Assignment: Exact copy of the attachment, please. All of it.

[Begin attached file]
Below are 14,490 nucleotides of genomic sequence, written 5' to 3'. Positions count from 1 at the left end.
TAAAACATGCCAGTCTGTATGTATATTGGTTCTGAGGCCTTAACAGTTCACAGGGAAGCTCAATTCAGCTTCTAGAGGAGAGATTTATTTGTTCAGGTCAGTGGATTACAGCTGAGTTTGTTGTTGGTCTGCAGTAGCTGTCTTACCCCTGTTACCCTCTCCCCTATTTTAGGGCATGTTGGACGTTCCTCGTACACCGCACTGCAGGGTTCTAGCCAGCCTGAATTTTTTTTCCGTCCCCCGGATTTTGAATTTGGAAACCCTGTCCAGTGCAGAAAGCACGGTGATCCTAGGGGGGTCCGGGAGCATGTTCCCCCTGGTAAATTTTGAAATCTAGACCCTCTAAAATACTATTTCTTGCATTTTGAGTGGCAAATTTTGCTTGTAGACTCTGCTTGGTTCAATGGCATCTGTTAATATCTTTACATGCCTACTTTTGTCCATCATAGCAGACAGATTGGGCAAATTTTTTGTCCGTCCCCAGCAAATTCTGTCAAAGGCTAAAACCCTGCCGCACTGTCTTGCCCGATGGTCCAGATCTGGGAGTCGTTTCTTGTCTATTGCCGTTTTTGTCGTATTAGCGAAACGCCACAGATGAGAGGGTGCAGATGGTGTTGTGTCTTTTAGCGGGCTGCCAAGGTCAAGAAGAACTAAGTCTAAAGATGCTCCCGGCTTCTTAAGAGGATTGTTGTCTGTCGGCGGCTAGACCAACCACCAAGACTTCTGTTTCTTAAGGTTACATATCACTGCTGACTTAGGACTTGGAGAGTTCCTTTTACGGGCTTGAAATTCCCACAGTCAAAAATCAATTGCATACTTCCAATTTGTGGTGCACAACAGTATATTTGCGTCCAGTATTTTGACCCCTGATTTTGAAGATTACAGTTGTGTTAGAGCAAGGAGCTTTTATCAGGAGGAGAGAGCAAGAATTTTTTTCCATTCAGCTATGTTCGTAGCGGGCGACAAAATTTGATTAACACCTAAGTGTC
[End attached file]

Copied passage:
Below are 14,490 nucleotides of genomic sequence, written 5' to 3'. Positions count from 1 at the left end.
TAAAACATGCCAGTCTGTATGTATATTGGTTCTGAGGCCTTAACAGTTCACAGGGAAGCTCAATTCAGCTTCTAGAGGAGAGATTTATTTGTTCAGGTCAGTGGATTACAGCTGAGTTTGTTGTTGGTCTGCAGTAGCTGTCTTACCCCTGTTACCCTCTCCCCTATTTTAGGGCATGTTGGACGTTCCTCGTACACCGCACTGCAGGGTTCTAGCCAGCCTGAATTTTTTTTCCGTCCCCCGGATTTTGAATTTGGAAACCCTGTCCAGTGCAGAAAGCACGGTGATCCTAGGGGGGTCCGGGAGCATGTTCCCCCTGGTAAATTTTGAAATCTAGACCCTCTAAAATACTATTTCTTGCATTTTGAGTGGCAAATTTTGCTTGTAGACTCTGCTTGGTTCAATGGCATCTGTTAATATCTTTACATGCCTACTTTTGTCCATCATAGCAGACAGATTGGGCAAATTTTTTGTCCGTCCCCAGCAAATTCTGTCAAAGGCTAAAACCCTGCCGCACTGTCTTGCCCGATGGTCCAGATCTGGGAGTCGTTTCTTGTCTATTGCCGTTTTTGTCGTATTAGCGAAACGCCACAGATGAGAGGGTGCAGATGGTGTTGTGTCTTTTAGCGGGCTGCCAAGGTCAAGAAGAACTAAGTCTAAAGATGCTCCCGGCTTCTTAAGAGGATTGTTGTCTGTCGGCGGCTAGACCAACCACCAAGACTTCTGTTTCTTAAGGTTACATATCACTGCTGACTTAGGACTTGGAGAGTTCCTTTTACGGGCTTGAAATTCCCACAGTCAAAAATCAATTGCATACTTCCAATTTGTGGTGCACAACAGTATATTTGCGTCCAGTATTTTGACCCCTGATTTTGAAGATTACAGTTGTGTTAGAGCAAGGAGCTTTTATCAGGAGGAGAGAGCAAGAATTTTTTTCCATTCAGCTATGTTCGTAGCGGGCGACAAAATTTGATTAACACCTAAGTGTC